Google Wants to Create an Interactive Version of Google Maps You Can Talk To

Google's idea is in the patent stage 7 photos
Photo: Google/autoevolution edits
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One of the key features of Google Maps navigation is the spoken directions, which allow users to follow a suggested route without looking at the screen.
The voice guidance is integral to the experience with the app, reducing distractions behind the wheel and making it easier for drivers to determine which way they must go.

The turn-by-turn guidance is already deeply integrated into the driving experience on apps like Android Auto and CarPlay, and when the mobile device is connected to the vehicle, the sound level of the playing music or the radio is automatically reduced to make it easier to understand the spoken directions.

However, Google has recently found a more innovative way of improving turn-by-turn guidance in Google Maps.

A patent called "interactive voice navigation" describes how a driver can receive Google Maps navigation guidance but also interact with the app to obtain more information.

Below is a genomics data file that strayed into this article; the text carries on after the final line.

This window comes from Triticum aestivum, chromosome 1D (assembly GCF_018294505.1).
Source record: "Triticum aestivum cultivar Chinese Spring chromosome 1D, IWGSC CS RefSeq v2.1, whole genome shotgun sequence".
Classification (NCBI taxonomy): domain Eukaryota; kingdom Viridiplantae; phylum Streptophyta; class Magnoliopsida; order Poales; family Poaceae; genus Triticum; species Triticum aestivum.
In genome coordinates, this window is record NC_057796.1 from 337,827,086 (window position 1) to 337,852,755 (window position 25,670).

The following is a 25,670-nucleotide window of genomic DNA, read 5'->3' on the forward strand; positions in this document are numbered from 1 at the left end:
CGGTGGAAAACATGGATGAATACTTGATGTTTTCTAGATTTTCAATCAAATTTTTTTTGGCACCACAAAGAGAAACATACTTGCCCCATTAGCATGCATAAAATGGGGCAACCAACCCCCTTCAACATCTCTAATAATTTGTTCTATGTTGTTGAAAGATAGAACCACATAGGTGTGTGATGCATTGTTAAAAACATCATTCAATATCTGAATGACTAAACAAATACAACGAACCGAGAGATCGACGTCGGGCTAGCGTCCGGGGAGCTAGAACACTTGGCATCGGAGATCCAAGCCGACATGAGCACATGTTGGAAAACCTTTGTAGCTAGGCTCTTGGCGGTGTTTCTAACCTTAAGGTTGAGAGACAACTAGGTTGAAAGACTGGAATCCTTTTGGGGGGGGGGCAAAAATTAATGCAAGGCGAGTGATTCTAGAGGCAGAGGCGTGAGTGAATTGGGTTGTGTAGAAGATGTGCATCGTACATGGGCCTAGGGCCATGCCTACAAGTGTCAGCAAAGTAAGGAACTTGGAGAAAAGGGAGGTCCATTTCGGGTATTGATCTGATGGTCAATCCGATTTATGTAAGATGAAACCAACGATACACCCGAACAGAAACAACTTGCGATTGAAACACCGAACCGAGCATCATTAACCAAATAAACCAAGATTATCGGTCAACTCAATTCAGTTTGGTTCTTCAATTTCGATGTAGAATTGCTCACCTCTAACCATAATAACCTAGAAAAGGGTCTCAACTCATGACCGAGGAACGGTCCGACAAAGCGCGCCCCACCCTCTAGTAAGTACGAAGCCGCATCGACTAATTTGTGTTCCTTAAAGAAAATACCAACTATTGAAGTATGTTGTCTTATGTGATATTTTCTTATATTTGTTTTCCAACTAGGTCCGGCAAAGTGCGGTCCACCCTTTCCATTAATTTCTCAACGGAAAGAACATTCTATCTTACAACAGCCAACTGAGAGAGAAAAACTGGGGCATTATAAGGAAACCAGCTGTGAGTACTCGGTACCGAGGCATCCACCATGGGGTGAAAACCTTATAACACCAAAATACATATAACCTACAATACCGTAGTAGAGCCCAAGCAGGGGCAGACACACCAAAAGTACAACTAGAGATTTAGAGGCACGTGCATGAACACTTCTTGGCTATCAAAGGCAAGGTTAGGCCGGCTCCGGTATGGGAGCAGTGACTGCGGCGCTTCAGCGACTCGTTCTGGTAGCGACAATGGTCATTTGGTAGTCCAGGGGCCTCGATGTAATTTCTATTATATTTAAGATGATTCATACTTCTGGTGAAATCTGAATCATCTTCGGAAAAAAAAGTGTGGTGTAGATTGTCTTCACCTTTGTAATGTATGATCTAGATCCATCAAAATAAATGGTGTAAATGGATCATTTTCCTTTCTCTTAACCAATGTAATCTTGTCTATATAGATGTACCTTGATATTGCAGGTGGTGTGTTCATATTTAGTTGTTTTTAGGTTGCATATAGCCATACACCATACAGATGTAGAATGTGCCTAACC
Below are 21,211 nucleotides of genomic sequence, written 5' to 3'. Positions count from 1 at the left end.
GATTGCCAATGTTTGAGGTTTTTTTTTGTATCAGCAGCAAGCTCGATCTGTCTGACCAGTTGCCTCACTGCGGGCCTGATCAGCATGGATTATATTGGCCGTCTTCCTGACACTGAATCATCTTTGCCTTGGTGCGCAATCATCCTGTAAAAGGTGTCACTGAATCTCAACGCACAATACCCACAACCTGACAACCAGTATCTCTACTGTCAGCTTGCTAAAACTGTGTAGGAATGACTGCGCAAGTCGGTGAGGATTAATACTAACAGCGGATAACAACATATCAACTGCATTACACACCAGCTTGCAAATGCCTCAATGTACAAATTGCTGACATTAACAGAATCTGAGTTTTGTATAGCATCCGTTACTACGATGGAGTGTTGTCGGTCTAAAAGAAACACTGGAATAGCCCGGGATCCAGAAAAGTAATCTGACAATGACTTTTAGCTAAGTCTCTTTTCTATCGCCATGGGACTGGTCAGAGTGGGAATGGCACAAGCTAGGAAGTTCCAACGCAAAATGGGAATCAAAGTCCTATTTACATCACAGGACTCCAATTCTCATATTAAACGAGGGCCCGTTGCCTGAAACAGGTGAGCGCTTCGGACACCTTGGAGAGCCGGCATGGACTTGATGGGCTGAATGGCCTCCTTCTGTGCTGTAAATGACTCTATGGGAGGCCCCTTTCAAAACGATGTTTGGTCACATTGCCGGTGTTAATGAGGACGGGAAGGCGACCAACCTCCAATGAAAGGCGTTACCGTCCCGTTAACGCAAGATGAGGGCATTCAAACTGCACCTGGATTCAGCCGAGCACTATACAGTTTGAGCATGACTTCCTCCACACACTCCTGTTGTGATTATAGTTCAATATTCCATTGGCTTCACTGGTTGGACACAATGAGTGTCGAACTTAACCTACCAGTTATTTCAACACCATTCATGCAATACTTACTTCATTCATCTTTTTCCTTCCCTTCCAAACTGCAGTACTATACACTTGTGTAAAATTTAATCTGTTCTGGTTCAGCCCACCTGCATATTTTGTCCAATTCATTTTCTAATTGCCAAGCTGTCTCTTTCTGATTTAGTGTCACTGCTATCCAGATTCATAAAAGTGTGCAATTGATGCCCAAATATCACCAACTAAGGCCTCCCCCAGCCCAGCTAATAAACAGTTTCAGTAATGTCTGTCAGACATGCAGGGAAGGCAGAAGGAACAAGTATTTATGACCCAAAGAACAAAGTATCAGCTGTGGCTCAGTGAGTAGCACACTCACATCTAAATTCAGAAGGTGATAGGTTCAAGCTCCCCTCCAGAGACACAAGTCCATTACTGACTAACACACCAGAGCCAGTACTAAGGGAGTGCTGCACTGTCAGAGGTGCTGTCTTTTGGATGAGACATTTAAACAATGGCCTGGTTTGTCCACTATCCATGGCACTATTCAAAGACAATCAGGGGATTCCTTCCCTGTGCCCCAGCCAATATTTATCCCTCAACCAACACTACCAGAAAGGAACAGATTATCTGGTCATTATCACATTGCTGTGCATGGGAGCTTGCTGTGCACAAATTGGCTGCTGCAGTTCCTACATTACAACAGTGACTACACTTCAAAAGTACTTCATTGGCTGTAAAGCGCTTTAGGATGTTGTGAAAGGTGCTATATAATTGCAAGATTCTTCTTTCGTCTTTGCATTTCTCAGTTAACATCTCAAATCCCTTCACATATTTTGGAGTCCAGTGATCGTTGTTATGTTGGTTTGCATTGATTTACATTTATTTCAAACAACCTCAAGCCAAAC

Before I delve into this patent, it's important to understand how turn-by-turn guidance currently works in Google Maps.

Google patent drawing
Photo: USPTO
When you enable navigation, Google Maps offers audio guidance to let you drive to the destination without looking at the screen for the highlighted route. The spoken directions are basic and include essential information. For example, the app could tell you to "turn right in 100 meters," sometimes offering additional guidance as you approach the recommended turn.

If you miss the spoken direction and don't look at the screen, you could also miss the upcoming turn, so Google Maps will have to find a new route to your destination.

The idea (based on a previous version of the same patent) proposes a Google Maps update allowing the driver to interact with the app when the audio guidance isn't clear or the user needs additional data. Thanks to this new filling, it becomes clearer how Google wants to improve Google Maps in this direction (spoiler alert: Gemini will play the key role).

Google starts with a basic example. "At the roundabout, use the first exit" is the instruction provided by Google Maps to the user. The driver hears the audio guidance but doesn't understand it clearly due to external noise or someone else talking inside the car. The driver can request Google Maps to repeat the guidance, with the application then saying the same phrase, sometimes at a higher volume level.

Google patent drawing
Photo: USPTO
The driver can also request additional information and ask Google Maps if the upcoming turn is "the first or the second intersection." The navigation app looks at the route, determines the answer to the driver's question, and plays it over the vehicle's speakers. Google calls these "supplemental navigation instructions," and their goal is to "clarify information with the navigation instruction."